Acorn squash is another popular winter-squash variety vegetables like pumpkin, and butternut squash in the US. The squash is named so because of its shape; disc like flat upper end, and angled, elongated lower pavilion.
Botanically, it belongs to the Cucurbitaceae (Gourd family) of vegetables, and closely related to other winter squash varieties such as pumpkin, delicata, butternut squash, hubbard, spaghetti, Japanese kuri hokkaido, calabaza, etc.
Scientific name: C. pepo var. turbinata.
|Acorn squash. Note for deep lobed, dark green fruits. Courtesy: twistedstringknits|
Acorn prefers well-drained, organic, sandy soils for adequate growth. Completely matured acorn measures about 4 inches across, 7 inches in length, and weighs about 400 to 700 grams.
Its outer deep green skin is marked by ridges that running lengthwise. As in other winter squash types, acorn squash also features hard, tough skin. After about 35-40 days after plantation, yellow flowers appear, which soon develop into attractive, elongated fruit pods.
They come in a variety of colors and sizes dark green, yellow, yellow-orange, variegated; however, the most common type of acorn squash is dark green type. Inside, however, the flesh of acorn squash is golden-yellow, just as in pumpkins.
Apart from its fruits, winter squash blossoms, including acorn flowers, are popular items in the kitchen and normally used to make a side dish.
Male blossoms generally picked up while female blossoms are left for fruitings. Few farmers, however, pick small numbers of female flowers with intact, very tiny fruit (baby acorn squash) to sell in the markets, and indeed, command a higher price. Acorn greens (tips and tendrils) are also enjoyed in some South-eastern countries and the Philippines.
Acorn squash nutrition is relatively higher in calories than pumpkin and pattypans. 100 grams of raw fruit holds 40 calories; almost the same as that of butternuts (45 cal). It carries no saturated fats or cholesterol. Also, its peel is a good source of dietary fiber.
Acorn squash is free in gluten; a protein molecule in foods that causes severe food intolerance in non-celiac (gluten sensitivity) as well as celiac disease patients. It is one of better alternative food substitute in people suffering from spectrum of gluten-related disorders.
Fresh fruits carry relatively modest amounts of vitamin-A than pumpkin; provide about 367 IU per 100 g. Vitamin-A is important for cell growth and development, and for good vision.
Unlike other winter squash types like pumpkin and butternut squash, acorn is a modest source of flavonoid poly-phenolic antioxidants such as carotenes, lutein, and zeaxanthin.
Together with vitamin-A, pigment compounds help scavenge harmful oxygen-derived free radicals and reactive oxygen species (ROS) from the body that play a role in aging and various disease processes.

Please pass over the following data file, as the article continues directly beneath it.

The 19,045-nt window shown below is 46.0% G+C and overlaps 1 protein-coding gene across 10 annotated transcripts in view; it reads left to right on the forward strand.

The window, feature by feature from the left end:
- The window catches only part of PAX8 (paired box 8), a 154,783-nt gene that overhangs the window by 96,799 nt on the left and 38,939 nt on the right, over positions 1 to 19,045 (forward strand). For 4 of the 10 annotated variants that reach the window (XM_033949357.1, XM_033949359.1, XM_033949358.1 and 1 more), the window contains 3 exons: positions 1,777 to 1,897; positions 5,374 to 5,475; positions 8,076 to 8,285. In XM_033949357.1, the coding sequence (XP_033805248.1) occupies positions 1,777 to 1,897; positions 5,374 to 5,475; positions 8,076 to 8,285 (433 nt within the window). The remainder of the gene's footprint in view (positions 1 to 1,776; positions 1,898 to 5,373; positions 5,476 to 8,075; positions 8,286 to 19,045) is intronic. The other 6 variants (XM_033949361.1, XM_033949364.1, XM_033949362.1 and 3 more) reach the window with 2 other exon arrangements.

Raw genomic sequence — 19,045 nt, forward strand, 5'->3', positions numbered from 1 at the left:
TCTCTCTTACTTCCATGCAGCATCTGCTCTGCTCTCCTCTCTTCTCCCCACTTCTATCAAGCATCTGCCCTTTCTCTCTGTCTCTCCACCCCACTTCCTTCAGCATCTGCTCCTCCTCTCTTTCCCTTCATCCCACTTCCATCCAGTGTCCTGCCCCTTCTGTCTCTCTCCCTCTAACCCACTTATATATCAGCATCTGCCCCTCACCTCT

Fresh acorn holds relatively more amounts of vitamin C (18% of RDA /100 g), pyridoxine, and thiamin than pumpkin. Vitamin C is essential for collagen synthesis in bones, cartilage, and blood vessels, and aids in the absorption of iron.
It provides 17 µg or 4% of RDA per 100 gm of folates. Folate is a necessary element for cell division and DNA synthesis. When taken adequately during early pregnancy, it may help prevent neural-tube defects in the newborn.
Like other winter squash varieties, acorn fruit also has less sodium (1 mg/100 g) but good amounts of potassium (347 mg/100 g), an important intra-cellular electrolyte. Potassium is a heart-friendly electrolyte and helps bring the reduction in blood pressure and heart rates by countering the pressing effects of sodium.
Further, acorn squash carry modest levels of other B-complex groups of vitamins like pantothenic acid, riboflavin, and minerals like calcium, iron, manganese, phosphorus, and zinc.
|Principle||Nutrient Value||Percent of RDA|
|Total Fat||0.10 g||<1%|
|Dietary Fiber||1.5 g||4%|
|Pantothenic acid||0.400 mg||8%|
Acorn squash available around the year in the markets. Buy fresh, medium-size fruits with intact stems. Avoid damage, cuts and punctured, spots, bruise, etc.
At home, cured acorn squash can stay fresh up to 3 months when kept in a cool, dry storage area you do for other winter squash like butternut, pumpkin, etc.
Cut sections, however, should be used immediately. Or else, you may prefer to keep inside a plastic wrap in the refrigerator set at high relative humidity for extended use (for 2-3 days).
At home, wash fruits in cold water to remove any surface sand and dirt. Trim the stem end. Being a winter squash member, the acorn has tough skin, which should be peeled carefully using a knife.
Cut the fruit into small cubes, wedges, or just in halves as you may desire to use them in cooking. It is sought after in a variety of recipes such as mashed, pureed, stuffed, grilled, roasted, etc.
As in other squash, acorn flowers, baby fruits, and young tender shoots and tendrils are also an edible delicacy. In general, male blossoms are picked up for making fritters, stuffing, etc. To prepare, open up flowers and carefully inspect for insects. Pull off any calyces firmly attached at the base.
|Acorn squash stuffing recipe. Courtesy: mlcastle.|
Here are some serving tips:
Fresh, tender, thin slices acorn squash can be added to vegetable salads.
The squash blossoms dipped in chick-pea flour batter, fried in oil and enjoyed as delicious snacks.
As in pumpkin, it can be employed in pies, casseroles, cakes, pudding, etc.
Acorn squash kernels can be eaten as snack. Simply toast the seeds in the oven and enjoy!
Allergic reactions to acorn squash are rare. Pregnant women and infants can safely consume it. (Medical disclaimer).
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Texas A&M AgriLife Extension (PDF).